She shared three steps with students that she wants them to keep in mind if they are experimenting with drugs:
1. Test the substance – and dispose of it if the test is positive
2. Tell someone you are using the substance
3. Keep Narcan on hand
Narcan, also known as naloxone, is a nasal spray that can be used to treat opioid overdoses. Narcan is available for free at D.C. pharmacies with or without a prescription, as well as from the Opioid Learning Institute.
Beyond just testing strips and education, Weinstock is also involved in advocacy work and said she is encouraged by President Joe Biden’s support of federal dollars being able to go toward harm reduction. BirdieLight has applied for 501(c)(3) status, and she hopes to apply for federal grants to continue the work of harm reduction. Additionally, she wants to see harm reduction curriculum being taught in schools and hopes to start a BirdieLight ambassador program, where students on campuses across the country can work to spread BirdieLight’s message and distribute the testing strips.
“The truth is, right now in this country we don't just have an opioid crisis, which sadly I think the public has grown weary of,” she said. “Right now, we also have a poisoning crisis and they run parallel to each other. There's some crossover, but it's misguided to equate them. There's the opioid addiction crisis, and then there's this poisoning crisis.”
Weinstock said that BirdieLight does not use the word overdose when talking about fatalities, as overdose implies that the person taking the fentanyl was using it on a regular or daily basis. In reality, she said, the vast majority of people who die from ingesting fentanyl did not know they were taking it.
She’s seeing results in her work, too. Weinstock said a group of college students who had received test strips from BirdieLight used the strips to test ecstasy they were planning on taking at a music festival. After the test strips showed up as positive, they threw away the drugs.
Weinstock encouraged students to use the testing strips, carry Narcan and educate their friends. She also encouraged students to ask AU to make testing strips available to students on campus, similar to how HPAC and the Health Center distribute condoms. Currently, testing strips are available in the district from HIPS and Bread for the City. She said people can also contact BirdieLight to get testing strips.
As Weinstock travels the country and speaks to young people in high school and college, she sees this work as a final act of parenting Eli.
“This is my way of keeping my relationship with him, caring for him, ongoing,” she said, in an interview with The Eagle. “It's not what I want, it's not the way I want, but when I can speak to other young adults, and I can talk about Eli and I can make something good happen, then I feel like I'm in some ways taking care of him.”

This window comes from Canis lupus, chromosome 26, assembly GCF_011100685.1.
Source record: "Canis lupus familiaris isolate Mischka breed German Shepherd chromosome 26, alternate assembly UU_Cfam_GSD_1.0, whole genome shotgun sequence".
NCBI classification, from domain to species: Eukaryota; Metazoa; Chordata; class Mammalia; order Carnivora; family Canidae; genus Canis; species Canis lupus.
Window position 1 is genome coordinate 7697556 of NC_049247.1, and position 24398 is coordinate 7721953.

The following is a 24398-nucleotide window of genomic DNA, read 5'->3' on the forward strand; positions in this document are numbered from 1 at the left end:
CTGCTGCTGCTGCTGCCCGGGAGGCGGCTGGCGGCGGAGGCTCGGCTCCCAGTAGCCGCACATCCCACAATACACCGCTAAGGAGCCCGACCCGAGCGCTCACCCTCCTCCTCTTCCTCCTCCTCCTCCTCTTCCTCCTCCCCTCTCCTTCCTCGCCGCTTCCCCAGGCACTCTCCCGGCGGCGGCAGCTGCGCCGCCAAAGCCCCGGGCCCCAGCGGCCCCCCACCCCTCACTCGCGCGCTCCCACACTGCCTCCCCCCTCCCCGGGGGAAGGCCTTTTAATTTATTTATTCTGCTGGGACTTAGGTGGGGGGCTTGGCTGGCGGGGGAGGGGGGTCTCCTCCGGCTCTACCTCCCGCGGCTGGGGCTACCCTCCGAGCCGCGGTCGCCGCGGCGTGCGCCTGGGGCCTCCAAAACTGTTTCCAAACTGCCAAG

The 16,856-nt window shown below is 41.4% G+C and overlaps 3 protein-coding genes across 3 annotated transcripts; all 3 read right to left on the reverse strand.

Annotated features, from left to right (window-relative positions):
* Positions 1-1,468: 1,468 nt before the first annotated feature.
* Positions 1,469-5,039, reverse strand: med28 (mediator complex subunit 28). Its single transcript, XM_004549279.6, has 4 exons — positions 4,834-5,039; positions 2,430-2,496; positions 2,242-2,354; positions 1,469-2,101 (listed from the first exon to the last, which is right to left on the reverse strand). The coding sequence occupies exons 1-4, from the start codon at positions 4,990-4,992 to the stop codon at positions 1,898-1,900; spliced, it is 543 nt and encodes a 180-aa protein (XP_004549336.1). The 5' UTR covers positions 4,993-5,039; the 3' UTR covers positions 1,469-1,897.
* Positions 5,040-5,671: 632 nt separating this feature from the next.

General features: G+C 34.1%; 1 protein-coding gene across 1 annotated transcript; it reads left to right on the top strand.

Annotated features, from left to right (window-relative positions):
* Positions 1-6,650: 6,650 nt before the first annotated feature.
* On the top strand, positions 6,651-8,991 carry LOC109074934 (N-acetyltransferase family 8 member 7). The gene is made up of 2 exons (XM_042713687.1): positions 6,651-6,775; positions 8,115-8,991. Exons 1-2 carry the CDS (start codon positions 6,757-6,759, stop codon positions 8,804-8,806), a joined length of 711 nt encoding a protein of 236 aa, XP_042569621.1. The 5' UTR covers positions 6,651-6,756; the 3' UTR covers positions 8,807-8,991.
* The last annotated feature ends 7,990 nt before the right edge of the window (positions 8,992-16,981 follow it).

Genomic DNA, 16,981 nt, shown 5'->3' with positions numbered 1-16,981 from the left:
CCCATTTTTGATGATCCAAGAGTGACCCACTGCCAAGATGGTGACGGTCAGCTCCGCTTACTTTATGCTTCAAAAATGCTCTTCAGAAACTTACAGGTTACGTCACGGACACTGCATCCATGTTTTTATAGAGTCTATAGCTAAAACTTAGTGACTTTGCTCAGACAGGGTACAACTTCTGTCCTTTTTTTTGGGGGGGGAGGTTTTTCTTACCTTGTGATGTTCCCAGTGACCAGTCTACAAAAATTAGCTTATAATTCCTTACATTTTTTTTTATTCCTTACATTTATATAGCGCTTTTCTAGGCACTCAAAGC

With every test strip distributed and every potential life saved, she knows that her action is not fully a replacement for her grief.
“What I always have to recognize is that I have to take care of my grief too. I can't just say BirdieLight displaces that – it doesn't. So on some days, I just turn off and I say that today I'm taking care of my grief. What that means for me is I go to the cemetery, I look at pictures, look at videos, connect with an old friend of his, whatever it takes, but I honor it,” she said. “Because it's not healthy to just say BirdieLight does that for me. BirdieLight exists in addition to my grief. So I spend those days just unplugging and honoring it, however painful it is.”
In all of her work, she hopes that the word people use to remember Eli isn’t fentanyl.
“Everybody who met Eli thought he was hilarious, and he was, with a dry, sarcastic sense of humor. He could drop a one-liner in a very inappropriate quiet moment that would make everyone laugh, even though you knew you shouldn't be laughing,” she said. “He had this really wicked sense of humor, and he loved his family more than anything.”
To seek help or access information about accidental overdoses or harm reduction resources near you, visit the National Harm Reduction Coalition’s resource page. If you are experiencing grief or trauma following the death of a loved one, visit the Grief Recovery After a Substance Passing resource page.
The Substance Abuse and Mental Health Services Administration National Helpline can be reached at 1-800-662-HELP(4357) for individuals and families facing mental or substance abuse disorders.
Correction: A previous version of this article incorrectly stated the positive indicator for a fentanyl-laced drug.